Here’s an interesting statistic: more people died last year in “selfie”-related incidents than died from shark attacks.
That’s according to a recent scholarly paper that looked at the phenomenon of “selfie” deaths — defined as deaths that could have been avoided if the person involved had not been taking a “selfie.” According to the paper, India leads the world in reported selfie deaths and, in fact, has had more reported selfie deaths since 2014 than the rest of the world combined. The United States, according to the paper, comes in third. Sadly, most of the selfie deaths occurred to people who were under the age of 24, and the number of selfie deaths seems to be on the rise.
The primary cause of “selfie” deaths appears to be the “adventurous” selfie. That’s the selfie the person takes against some dramatic backdrop, like a selfie taken at the edge of a cliff or in front of an oncoming train. (No kidding! People really do this stuff!) The paper breaks selfie deaths down into categories like “height related,” “water related,” “train related,” and “weapons related” — where the death is caused by the accidental firing of a weapon that was to be prominently featured in the selfie. There are even categories for “animal related” and “electricity related” selfie deaths, which sound especially grisly.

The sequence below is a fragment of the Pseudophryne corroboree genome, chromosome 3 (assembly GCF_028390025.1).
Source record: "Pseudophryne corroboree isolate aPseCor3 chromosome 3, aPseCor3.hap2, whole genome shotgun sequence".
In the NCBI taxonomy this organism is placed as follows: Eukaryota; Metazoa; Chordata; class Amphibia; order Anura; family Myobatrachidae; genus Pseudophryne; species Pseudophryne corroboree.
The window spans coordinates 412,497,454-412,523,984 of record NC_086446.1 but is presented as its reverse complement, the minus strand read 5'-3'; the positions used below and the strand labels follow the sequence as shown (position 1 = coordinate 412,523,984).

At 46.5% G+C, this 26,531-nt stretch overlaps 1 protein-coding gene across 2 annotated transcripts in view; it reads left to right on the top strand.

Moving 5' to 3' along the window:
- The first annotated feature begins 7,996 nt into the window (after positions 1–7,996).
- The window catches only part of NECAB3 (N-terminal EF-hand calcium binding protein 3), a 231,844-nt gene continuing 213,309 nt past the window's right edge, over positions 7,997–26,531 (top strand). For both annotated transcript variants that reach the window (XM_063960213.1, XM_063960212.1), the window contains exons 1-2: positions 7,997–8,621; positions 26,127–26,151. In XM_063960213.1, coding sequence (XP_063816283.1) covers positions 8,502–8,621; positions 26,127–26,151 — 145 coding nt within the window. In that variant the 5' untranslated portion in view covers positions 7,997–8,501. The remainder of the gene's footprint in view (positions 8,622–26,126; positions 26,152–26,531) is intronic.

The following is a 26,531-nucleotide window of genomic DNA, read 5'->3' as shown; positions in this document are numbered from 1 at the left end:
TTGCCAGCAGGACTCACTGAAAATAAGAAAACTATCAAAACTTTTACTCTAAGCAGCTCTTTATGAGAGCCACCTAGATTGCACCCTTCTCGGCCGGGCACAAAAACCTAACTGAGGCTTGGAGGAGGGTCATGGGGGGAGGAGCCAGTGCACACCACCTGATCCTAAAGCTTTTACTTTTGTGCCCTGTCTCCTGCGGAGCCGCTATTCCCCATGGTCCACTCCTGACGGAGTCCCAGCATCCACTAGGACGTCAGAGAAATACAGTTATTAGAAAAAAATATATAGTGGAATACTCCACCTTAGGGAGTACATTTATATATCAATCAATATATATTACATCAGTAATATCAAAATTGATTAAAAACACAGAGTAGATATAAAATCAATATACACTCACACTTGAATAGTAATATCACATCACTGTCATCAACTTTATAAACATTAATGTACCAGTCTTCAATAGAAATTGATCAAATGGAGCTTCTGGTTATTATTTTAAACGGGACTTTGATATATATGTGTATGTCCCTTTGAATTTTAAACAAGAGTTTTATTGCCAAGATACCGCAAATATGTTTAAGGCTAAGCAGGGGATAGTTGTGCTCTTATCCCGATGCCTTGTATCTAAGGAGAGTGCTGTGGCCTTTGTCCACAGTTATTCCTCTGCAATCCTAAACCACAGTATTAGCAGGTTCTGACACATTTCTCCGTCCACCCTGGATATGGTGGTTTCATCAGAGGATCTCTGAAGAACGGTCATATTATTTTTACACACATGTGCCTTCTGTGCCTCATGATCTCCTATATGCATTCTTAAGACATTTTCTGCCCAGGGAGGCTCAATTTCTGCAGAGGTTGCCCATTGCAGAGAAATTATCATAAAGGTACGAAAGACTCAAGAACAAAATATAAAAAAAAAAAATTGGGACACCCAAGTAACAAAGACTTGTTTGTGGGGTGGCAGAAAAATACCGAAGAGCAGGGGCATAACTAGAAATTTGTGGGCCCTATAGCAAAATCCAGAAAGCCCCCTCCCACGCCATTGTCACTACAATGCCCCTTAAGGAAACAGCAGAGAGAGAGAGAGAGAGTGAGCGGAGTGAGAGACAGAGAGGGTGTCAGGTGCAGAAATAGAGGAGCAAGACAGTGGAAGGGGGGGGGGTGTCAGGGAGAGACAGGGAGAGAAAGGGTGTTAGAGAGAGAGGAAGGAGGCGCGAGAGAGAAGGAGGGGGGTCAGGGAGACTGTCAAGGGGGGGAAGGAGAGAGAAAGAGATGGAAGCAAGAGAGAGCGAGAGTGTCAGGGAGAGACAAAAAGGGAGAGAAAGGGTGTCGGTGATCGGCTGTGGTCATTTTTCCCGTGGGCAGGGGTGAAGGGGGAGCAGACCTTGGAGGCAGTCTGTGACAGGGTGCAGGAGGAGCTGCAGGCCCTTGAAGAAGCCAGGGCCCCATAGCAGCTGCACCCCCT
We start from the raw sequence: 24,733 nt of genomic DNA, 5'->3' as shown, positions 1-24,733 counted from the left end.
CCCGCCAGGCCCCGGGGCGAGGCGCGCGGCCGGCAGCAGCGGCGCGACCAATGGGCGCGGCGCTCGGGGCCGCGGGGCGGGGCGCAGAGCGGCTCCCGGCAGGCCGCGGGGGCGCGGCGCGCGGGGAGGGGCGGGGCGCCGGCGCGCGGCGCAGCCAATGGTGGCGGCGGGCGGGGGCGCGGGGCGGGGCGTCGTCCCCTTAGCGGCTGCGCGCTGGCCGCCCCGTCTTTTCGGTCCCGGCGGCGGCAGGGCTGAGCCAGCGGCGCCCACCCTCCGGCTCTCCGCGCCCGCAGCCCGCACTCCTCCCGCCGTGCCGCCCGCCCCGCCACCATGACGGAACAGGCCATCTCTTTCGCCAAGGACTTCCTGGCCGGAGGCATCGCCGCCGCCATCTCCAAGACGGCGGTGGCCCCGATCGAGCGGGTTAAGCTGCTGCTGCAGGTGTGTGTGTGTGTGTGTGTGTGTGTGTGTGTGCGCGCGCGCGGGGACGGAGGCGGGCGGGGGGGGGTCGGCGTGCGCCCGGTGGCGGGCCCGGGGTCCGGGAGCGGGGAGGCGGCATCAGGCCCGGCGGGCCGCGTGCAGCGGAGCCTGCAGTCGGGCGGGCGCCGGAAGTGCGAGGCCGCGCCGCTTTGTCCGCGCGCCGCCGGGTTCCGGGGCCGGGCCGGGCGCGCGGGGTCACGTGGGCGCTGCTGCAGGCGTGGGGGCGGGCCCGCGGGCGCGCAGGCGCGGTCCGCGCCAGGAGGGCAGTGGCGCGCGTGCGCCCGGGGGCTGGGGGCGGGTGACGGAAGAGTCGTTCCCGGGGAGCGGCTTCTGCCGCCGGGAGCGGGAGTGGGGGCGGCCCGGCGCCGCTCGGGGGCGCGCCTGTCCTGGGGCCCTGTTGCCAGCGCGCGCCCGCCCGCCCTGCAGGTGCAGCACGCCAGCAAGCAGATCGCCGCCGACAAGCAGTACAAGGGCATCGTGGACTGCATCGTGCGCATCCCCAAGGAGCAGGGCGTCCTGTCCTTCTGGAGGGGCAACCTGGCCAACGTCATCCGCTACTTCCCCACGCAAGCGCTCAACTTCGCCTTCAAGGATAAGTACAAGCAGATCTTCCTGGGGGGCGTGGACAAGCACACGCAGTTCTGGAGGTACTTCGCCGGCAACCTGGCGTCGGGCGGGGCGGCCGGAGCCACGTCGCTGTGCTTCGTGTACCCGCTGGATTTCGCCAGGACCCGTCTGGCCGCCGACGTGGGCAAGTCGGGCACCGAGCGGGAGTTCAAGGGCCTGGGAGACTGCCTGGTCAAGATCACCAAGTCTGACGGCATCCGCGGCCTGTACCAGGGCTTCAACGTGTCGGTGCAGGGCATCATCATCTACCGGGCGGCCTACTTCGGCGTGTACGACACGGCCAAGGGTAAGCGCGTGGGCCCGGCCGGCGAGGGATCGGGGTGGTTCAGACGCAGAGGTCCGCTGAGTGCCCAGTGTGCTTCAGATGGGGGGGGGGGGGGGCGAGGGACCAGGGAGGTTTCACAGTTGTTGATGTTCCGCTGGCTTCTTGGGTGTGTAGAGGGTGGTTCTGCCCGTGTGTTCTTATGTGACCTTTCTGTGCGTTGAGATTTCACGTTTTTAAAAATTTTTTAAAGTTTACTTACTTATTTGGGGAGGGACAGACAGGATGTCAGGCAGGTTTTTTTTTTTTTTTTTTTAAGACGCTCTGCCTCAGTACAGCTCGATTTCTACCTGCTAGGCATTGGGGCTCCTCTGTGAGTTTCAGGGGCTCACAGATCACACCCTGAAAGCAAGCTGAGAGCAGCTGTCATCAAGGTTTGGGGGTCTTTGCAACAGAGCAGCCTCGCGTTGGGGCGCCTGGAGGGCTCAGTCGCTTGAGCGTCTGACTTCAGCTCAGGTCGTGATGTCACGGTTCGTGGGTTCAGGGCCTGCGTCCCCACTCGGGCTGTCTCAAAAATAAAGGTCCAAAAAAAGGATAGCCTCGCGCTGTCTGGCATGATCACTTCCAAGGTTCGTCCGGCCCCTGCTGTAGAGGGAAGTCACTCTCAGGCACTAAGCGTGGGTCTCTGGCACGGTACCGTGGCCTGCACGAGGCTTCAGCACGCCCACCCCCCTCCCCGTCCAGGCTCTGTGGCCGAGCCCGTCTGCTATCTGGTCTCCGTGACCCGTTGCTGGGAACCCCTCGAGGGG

The paper attempts to quantify what makes particular “adventurous” selfies especially dangerous, in the hopes of making the world a safer place by making people more aware.
It’s a laudable goal — but what makes the authors think that anyone stupid enough to go shuffling backward toward the edge of a cliff, or to move nearer to that tiger, to try to frame the perfect selfie shot is going to read a scholarly paper? Selfie deaths seem to be Darwinism in action.